odd files in my media folder

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creepwood

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In one (only one) of my media folders a list of files showed up four days ago (I just saw them now but the date says four days ago) they are.

.cshrc
.login
.login_conf
.mail_aliases
.mailrc
.profile
.rhosts
.shrc

How and why did they end up in there I have no idea. a little note is that I thought I had an intrusion of some kind last week.

Can I just delete them? what should I do. I'm a BSD illiterate.
 

creepwood

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I removed the files from my media library. Now they appear in my ftpserver root folder instead. What's up with that? What are they for? Why can my useres download them? >.<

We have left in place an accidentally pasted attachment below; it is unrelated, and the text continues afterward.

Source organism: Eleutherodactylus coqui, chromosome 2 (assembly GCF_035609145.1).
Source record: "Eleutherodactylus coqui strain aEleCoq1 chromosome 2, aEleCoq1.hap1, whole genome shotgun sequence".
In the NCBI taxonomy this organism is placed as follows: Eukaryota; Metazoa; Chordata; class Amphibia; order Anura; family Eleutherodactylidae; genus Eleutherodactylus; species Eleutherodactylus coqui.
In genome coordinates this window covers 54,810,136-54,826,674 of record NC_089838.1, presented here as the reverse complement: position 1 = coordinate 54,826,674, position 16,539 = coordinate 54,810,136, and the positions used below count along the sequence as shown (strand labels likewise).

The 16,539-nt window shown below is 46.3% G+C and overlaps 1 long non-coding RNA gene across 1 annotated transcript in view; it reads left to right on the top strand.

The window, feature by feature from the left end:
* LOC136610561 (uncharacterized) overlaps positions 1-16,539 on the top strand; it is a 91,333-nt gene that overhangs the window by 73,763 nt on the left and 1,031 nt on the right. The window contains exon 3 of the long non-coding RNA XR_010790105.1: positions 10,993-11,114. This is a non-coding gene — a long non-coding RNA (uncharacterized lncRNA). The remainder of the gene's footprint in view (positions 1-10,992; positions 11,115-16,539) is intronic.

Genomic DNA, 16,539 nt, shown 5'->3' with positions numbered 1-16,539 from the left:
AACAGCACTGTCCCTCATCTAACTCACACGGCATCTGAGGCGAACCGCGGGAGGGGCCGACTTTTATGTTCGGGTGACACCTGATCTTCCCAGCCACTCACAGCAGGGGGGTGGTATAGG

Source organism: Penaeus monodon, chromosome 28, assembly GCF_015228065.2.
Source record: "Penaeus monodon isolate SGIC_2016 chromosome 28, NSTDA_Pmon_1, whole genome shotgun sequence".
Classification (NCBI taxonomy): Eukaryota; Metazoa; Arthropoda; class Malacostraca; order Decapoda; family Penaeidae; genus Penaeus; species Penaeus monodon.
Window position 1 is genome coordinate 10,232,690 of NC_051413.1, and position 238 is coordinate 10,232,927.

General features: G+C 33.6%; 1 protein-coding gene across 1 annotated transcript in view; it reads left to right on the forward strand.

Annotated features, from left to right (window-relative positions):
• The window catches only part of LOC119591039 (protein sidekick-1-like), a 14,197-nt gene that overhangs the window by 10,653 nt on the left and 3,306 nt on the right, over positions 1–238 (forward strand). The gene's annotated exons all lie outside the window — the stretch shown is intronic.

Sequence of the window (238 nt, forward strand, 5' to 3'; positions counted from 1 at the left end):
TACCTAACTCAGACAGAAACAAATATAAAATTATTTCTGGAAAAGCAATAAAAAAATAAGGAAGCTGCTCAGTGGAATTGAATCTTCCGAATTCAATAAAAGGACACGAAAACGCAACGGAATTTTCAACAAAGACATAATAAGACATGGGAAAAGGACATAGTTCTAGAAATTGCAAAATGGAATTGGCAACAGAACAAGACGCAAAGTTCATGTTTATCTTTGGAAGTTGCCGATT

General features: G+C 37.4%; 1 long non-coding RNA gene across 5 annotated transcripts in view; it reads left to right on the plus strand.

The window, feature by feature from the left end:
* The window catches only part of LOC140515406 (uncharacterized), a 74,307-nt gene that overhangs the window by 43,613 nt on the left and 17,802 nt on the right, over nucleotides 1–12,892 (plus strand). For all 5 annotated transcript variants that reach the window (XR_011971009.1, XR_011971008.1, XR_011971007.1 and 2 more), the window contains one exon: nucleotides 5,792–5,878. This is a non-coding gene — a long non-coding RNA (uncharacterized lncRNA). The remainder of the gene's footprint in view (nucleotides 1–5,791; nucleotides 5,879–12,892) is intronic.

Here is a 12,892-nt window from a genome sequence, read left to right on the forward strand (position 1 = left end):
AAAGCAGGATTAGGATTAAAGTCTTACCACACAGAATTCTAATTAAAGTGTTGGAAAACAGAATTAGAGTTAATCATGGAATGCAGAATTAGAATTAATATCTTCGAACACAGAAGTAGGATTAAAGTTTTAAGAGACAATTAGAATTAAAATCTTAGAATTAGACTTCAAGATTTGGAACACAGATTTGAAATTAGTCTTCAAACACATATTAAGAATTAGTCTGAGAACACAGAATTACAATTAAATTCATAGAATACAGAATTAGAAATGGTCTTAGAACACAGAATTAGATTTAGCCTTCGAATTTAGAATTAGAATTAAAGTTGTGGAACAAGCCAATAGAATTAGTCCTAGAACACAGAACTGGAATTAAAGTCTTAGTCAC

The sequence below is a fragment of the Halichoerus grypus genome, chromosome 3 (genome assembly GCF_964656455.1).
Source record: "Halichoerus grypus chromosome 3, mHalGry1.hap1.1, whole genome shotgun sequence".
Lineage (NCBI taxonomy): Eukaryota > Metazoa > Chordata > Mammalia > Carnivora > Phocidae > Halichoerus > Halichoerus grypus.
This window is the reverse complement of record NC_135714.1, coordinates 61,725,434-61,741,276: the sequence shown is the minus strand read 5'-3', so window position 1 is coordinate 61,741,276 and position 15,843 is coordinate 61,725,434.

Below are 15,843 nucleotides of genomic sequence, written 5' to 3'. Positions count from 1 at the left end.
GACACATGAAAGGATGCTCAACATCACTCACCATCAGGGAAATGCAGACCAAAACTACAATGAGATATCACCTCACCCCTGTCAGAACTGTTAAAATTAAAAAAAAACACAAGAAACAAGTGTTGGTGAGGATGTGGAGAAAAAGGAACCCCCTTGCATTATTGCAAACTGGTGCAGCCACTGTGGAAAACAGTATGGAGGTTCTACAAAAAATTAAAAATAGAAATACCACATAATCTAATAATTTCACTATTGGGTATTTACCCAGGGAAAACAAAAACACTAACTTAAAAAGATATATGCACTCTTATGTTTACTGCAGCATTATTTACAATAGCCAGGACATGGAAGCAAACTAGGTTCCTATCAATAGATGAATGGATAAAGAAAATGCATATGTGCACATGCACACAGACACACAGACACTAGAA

ProtoSD

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Those files are usually found in every Unix/Linux users home directory and are used to set different variables and paths for your shell (the command prompt). They could be getting created there if you set your home directory or some user on you system has that folder as the login/home folder. It's also possible if you are ftp'ing from another Unix system and using a wildcard to transfer files, like .*, they could be getting copied from the system you are connecting from. If you do an 'ls -l .cshrc' for example you should be able to see the owner & group they belong to and that should give you a clue where they are coming from. If you don't see an owner & group like admin/wheel for example, but only see uid/gid numbers then they are probably coming from the system you are connecting from, or if your firewall is open and someone else is ftp'ing to your system, it could come from them too.

In the screenshot below, the user is Admin, and the group is None. If those are numbers instead, then the files *probably* came from another system.